That’s when it started falling apart. I don’t blame Will. He had a business deal with Juggy, and he had to sort of deal with that. So I started becoming upset. So I said, ‘Well, Will, I’m going to have to move on.’ What I found out later, was they were buying the label to get to me to do productions and so forth. And there were a lot of people that were interested in having me do production for them. Lots of labels. I had no idea. Will and I had a bit of a falling out over that. I mean, we speak today. I still love Will, but back then, that was just business. So Will gets me a lawyer, and the lawyer says to me, ‘You realise that you’ve only actually signed Sleeping Bag for one single? So you can move on.’ I didn’t know because I signed it when I was a kid. The lawyer says, ‘I’ve got some better news for you. I started mentioning you might be leaving and every major label’s interested.’ I said, ‘Really?’ I was completely in the dark. ‘Well, what about Sleeping Bag?’ 

He said, ‘They’re not interested in Sleeping Bag. They want you.’ Because I was the guy at the time, the new upcoming kid. Oh shit, how’s this going to work? Because Will’s my friend now. I’ve done all this work with Sleeping Bag. I live right upstairs from the label. How’s all this going to work? The offers were becoming huge. I’m a kid. Of course, I’m going to jump at that. The relationship broke apart. Sleeping Bag sued me. 

I went to the New Music Seminar at the Marriott Hotel and I’m not pumping myself up, but I get there, and it’s like everybody from every label, ‘Kurtis, I hear you’re leaving Sleeping Bag. I want to do a deal. Here’s my card. Give it to your lawyer, blah, blah, blah.’ Warner Bros boss Benny Medina flew me out to California. But that didn’t really work out. Then I don’t know if you know this guy at Virgin/10 called Mick Clark?

Joyce Sims performing Come Into My Life on TOTP

Yes, I do. He died about three years ago.
Has Mick passed away? Oh, shit… Well, Mick got wind of what was happening because there was a license deal between Sleeping Bag and Virgin/10. I was comfortable with Mick and they put in an offer but I don’t remember what the offer was. But Capitol put in the biggest offer. When Mick found out I was signing with Capitol, he lost his shit: ‘How the fuck could you do that? We go way back.’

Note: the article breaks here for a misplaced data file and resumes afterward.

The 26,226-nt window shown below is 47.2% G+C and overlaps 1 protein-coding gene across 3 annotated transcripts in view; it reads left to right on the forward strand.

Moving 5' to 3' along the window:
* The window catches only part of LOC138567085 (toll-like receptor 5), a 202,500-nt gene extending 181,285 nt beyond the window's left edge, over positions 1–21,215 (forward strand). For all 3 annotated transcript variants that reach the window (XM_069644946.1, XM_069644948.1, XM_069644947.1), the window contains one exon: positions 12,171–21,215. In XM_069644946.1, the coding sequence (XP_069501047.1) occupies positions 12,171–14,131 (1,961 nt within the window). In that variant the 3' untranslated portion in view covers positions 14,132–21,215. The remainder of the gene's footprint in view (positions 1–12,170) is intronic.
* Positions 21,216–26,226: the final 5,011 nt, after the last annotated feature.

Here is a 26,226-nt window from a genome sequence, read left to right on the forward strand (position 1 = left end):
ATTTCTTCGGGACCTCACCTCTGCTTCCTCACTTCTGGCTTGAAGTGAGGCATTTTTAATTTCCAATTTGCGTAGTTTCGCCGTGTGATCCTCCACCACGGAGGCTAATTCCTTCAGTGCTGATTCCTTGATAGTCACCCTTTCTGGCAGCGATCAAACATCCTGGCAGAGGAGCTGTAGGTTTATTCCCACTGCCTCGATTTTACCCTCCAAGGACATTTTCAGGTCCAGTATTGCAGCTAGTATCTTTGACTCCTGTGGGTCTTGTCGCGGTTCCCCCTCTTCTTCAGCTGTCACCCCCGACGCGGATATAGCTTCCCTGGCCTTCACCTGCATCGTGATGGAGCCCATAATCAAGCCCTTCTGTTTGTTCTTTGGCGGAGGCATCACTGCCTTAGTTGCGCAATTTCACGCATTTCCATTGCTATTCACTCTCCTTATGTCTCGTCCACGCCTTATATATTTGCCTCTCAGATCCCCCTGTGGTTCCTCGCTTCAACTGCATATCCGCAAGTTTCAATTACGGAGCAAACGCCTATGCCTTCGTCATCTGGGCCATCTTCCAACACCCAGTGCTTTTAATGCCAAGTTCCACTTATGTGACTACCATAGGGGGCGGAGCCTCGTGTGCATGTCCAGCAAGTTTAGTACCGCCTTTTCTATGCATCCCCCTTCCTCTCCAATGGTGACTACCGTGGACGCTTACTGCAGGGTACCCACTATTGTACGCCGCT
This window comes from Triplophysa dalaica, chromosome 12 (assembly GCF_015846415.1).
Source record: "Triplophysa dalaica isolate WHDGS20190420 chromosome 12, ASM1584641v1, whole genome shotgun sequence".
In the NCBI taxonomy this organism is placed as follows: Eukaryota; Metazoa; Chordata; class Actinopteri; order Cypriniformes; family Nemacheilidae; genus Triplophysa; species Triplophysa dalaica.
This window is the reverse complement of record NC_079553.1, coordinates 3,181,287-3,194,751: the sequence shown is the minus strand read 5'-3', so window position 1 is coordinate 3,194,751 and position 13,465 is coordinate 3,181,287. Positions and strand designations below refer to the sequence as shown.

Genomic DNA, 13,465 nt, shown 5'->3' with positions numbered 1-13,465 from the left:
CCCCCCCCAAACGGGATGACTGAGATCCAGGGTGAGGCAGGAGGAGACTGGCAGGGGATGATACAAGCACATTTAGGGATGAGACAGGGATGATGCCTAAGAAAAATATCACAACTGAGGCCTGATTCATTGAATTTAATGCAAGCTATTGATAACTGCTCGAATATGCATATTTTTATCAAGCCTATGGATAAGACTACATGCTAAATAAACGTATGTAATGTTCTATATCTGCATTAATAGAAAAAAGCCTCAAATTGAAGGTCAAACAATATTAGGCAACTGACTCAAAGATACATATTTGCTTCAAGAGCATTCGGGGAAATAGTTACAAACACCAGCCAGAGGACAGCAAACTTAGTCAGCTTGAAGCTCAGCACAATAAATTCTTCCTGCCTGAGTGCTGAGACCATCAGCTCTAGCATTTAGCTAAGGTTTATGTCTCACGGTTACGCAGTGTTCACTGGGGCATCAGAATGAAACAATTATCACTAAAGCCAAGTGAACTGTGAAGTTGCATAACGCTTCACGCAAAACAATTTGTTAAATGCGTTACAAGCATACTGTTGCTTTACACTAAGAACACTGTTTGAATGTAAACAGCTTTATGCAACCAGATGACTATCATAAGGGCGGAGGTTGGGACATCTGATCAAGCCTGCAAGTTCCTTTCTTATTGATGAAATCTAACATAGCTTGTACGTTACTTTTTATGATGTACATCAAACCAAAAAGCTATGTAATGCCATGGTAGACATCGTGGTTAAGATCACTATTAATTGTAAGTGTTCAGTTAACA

I spent about two, three weeks of looking at offers from the different labels and Capitol came through big time. Basically they gave me carte blanche. The way the contract was worded was I could deliver thin air. That’s how good the contract was. Anyway, they paid me all this money, I relaxed for a little while, but I’ve now lost my friend Will and they were suing me. I was on my own. All this money on my own, not knowing, not really sure what to do. And that’s where ‘Got To Have Your Love’ came in. Capitol sent it to EMI in the UK. EMI in the UK loved it. It took off there. So, my new home was now in the UK. 

When I interviewed Will Socolov several years ago, he told me some nightmare-ish stories about Ron Resnick, and I’m just wondering what your experience of working with him was.
I remember we had just finished, ‘You’re My (All And All)’, and we were in the studio all night and we had to get to a mastering session at 10am with Herb Powers. Herb was a very popular mastering engineer back in the day, so if he gave you a time, you had to get there exactly at that slot. Will and I were battling against time, and there were no computers then, so we were cutting tape to do the edits, put it together and get it ready for 10. Ron arrives all fresh. We let him hear it. We’re in the elevator going up to Frankford/Wayne Mastering where Herb is, and we’re absolutely exhausted and Ron comes out with some really smart-ass shit: ‘Oh, this is fucked up, and this is… etc, etc’ I almost lost it with Ron. I wanted to turn around and punch him in his fucking face. We didn’t listen to him. But he was always talking shit. So, that’s Ron. He’d smoke his ganja and just sit there and talk shit.

You must be proud of the catalog of work you’ve done over the years. What sticks in your memory most?
It’s a little bit of everything, I guess. One of the things which wasn’t my original work was when I did the remix with Shirley Bassey’s ‘Diamonds Are Forever’. That I really liked. Some of the Joyce Sims stuff. I mean, there’s a lot of stuff that I do like. Some of the stuff, I’m like, did I actually do that? Some of the stuff, like ‘Ladies’. I know people like it, but I’m thinking, what was I trying to do there? But I was just trying to do different stuff, and yeah, I was having fun. Where I didn’t have fun, and to be God’s honest truth, is dealing with MC Tee. I mean, some of the shit that he would say, I would go, ‘What the fuck are you talking about?” And then I would have to push him to write lyrics because we had to get the album done, and we’d get into big fights in the studio. We had moved up to very expensive studios. But it became more of a pleasure when I started working with Just-Ice and T La Rock, because those guys are ready to go, you know? Yeah, those guys were just good. 

© Bill Brewster & Frank Broughton